In homes across the country, people’s hair is getting shaggy and they’re probably looking a little worse for the wear from stress and isolation during the COVID-19 pandemic.
Their newly adopted pets, however, have never looked better, finding comfort and security in their new homes while also relieving demands on county-run animal shelters.
The Franklin County, Ohio Dog Shelter recently adapted its Holiday Sleepover program to match foster dogs with humans who are spending a lot more time at home, now that many are working there.
“I think a lot of people were excited, we usually did this for three or four days around the holidays, but now, with people being at home, the dogs are giving them as much comfort as they are giving the dogs when they were able to leave the shelter,” said Andrew Kohn, spokesman for the shelter.
“We’re getting photos of dogs lying all over couches, going on walks — we know they’re having a good time.”
Kohn said that of the 300 dogs that were matched with foster families, about half were formally adopted already, and he expected it was just a matter of time for other families to make the same move.
When Cheryl Schneider, director of Animal Services for Williamson County, Texas first heard about the threat that COVID-19 posed, back in February, she started putting out requests for fosters immediately.
“We knew if a number of staff got sick, we wouldn’t be able to take care of the animals that we had,” she said. On top of caring for animals awaiting adoption, the shelter cares for “unadoptable animals,” some with medical needs. The shelter was well over capacity at the time, with 139 dogs and 81 cats.
By the end of March, even with numbers increasing, the county had 118 dogs fostered, with 43 more at the shelter, and 105 cats fostered, with 14 at the shelter.
“We maintained that through the end of April. It’s amazing how much the community stepped up to help out,” Schneider said. “If they find an animal, they’ve mostly been keeping them at home and trying to find their owners themselves, so they’re staying in the neighborhood where they probably live.”
The county has also limited intake of animals to emergency cases, strays and dogs that have been deemed to be a biting risk. “You can’t just decide you don’t like your cats scratching furniture,” she said. “We’ve had inquiries, and over the last few weeks, a lot of families have resolved the issues that were a problem and they’re getting along fine.”
Other counties, like Salt Lake County, Utah, have offered free pet food and supplies to help make it possible for people to keep animals in their homes and out of shelters in the face of financial challenges. The demand for animals was so great that Riverside County, Calif.’s Animal Services’ Riverside shelter had no animals for adoption as of April 8, though in a video posted to the department’s Facebook page, a woman identified as Julie said that population could change.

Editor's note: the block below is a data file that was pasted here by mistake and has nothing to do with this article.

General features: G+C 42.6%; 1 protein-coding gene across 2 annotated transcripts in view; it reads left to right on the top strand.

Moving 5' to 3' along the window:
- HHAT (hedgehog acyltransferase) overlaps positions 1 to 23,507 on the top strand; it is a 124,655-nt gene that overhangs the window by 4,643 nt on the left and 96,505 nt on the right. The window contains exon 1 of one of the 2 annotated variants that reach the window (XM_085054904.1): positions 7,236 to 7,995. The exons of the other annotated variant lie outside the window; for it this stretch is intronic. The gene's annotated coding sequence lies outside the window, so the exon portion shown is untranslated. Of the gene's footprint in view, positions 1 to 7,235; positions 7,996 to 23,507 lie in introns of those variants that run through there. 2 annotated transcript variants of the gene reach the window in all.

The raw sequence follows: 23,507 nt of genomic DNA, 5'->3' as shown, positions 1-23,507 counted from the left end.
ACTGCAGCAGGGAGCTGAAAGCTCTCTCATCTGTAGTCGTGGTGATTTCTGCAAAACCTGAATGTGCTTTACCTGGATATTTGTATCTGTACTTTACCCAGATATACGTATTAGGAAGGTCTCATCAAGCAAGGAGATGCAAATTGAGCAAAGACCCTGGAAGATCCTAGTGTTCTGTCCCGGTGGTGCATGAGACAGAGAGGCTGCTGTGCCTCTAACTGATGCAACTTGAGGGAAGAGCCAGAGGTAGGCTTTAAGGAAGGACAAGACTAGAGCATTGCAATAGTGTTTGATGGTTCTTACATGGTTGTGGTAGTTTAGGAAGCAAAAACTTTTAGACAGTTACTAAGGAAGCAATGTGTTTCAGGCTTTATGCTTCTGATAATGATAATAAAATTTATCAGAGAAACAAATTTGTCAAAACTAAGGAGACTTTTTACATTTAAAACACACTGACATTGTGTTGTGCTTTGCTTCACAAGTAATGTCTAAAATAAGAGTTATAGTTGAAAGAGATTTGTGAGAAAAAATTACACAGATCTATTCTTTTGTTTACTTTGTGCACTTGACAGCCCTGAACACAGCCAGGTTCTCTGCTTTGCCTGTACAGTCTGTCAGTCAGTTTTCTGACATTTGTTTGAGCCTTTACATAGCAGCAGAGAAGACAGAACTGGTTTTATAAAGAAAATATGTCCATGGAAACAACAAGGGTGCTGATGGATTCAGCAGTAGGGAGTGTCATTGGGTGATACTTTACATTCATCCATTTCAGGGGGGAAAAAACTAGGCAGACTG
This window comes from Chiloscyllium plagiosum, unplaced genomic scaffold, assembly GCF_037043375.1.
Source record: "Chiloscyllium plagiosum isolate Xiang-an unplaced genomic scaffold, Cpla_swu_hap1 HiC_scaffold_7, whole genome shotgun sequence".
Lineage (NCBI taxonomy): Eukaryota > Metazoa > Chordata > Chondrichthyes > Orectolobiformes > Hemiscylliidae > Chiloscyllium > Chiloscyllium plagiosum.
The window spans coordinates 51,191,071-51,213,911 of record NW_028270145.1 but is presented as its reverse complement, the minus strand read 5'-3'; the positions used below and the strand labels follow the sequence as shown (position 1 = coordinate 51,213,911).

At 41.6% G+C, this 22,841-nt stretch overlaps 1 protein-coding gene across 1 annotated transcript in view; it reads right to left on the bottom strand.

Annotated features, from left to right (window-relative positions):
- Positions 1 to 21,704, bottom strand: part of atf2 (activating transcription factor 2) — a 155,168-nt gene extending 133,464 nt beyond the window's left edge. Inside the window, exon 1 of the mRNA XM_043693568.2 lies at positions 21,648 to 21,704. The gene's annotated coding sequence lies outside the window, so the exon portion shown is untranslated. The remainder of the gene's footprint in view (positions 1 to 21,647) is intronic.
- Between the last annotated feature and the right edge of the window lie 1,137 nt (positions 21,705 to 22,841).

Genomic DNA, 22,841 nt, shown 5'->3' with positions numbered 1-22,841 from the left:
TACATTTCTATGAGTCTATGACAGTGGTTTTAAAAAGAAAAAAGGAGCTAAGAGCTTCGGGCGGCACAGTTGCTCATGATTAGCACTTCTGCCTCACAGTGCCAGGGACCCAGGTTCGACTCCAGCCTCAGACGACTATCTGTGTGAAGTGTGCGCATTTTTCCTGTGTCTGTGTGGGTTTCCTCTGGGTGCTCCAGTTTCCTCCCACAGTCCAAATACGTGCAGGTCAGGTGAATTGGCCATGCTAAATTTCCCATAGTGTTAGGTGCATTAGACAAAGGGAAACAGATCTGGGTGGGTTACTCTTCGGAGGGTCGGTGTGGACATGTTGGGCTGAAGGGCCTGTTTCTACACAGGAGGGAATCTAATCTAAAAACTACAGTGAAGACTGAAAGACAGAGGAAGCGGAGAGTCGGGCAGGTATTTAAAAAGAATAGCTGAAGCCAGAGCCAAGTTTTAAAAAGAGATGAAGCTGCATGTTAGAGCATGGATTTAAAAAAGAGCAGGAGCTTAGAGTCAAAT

Shelters have been designated essential services, but most have been able to let administrative staff work from home to limit public interaction to prevent the spread of COVID-19. Walk-ins have been phased out, replaced by appointments to adopt.
“We’re trying our best to protect customers and staff,” Schneider said.
Williamson County broke its kennel staff into shifts, and Franklin County also closes the shelter two days a week to allow for additional cleaning. Franklin County also had to cancel weekly free classes for new pet owners.
“We’re still there for them if people have problems, they can call and we’ll help them out, talk them through their questions,” Kohn said.
Franklin County’s shelter successfully argued that spaying and neutering qualified as essential surgeries that are still allowed during the pandemic.
For Williamson County and Schneider, who retired May 8, things have been successful despite the chaos surrounding the pandemic.
“Because we’ve kept such a low census with the animals, it’s been a lot less stressful because we’re not trying to figure out where to put animals in the shelter,” she said. “It’s better than it normally is this time of year, when we’re slammed,” when kittens are born.
“Because of the community, we’ve been able to keep our staff safe and take care of the animals that we have.”
Decatur County, Ind.’s shelter has not been as lucky. The four person-staff there was cut in half when two tested positive for COVID-19. The looming budget crunches facing county governments may affect animal shelters.
The Associated Press reported that Miami-Dade County, Fla.’s expected $300 million budget cut could mean a $2 million loss for animal services.
Kohn said the Franklin County shelter, which is fully funded by the county, earns half of that from dog license sales.
“The county commissioners have told us that some non-essential things might have to be on the backburner for a year, a new play area in the shelters, but in terms of food and other essential supplies, we feel like we’re in a good position because of the services we provide,” he noted. “We’re still hiring essential staff,” he said.
“The commissioners recognize we’re dealing with live animals and addressing safety risks.”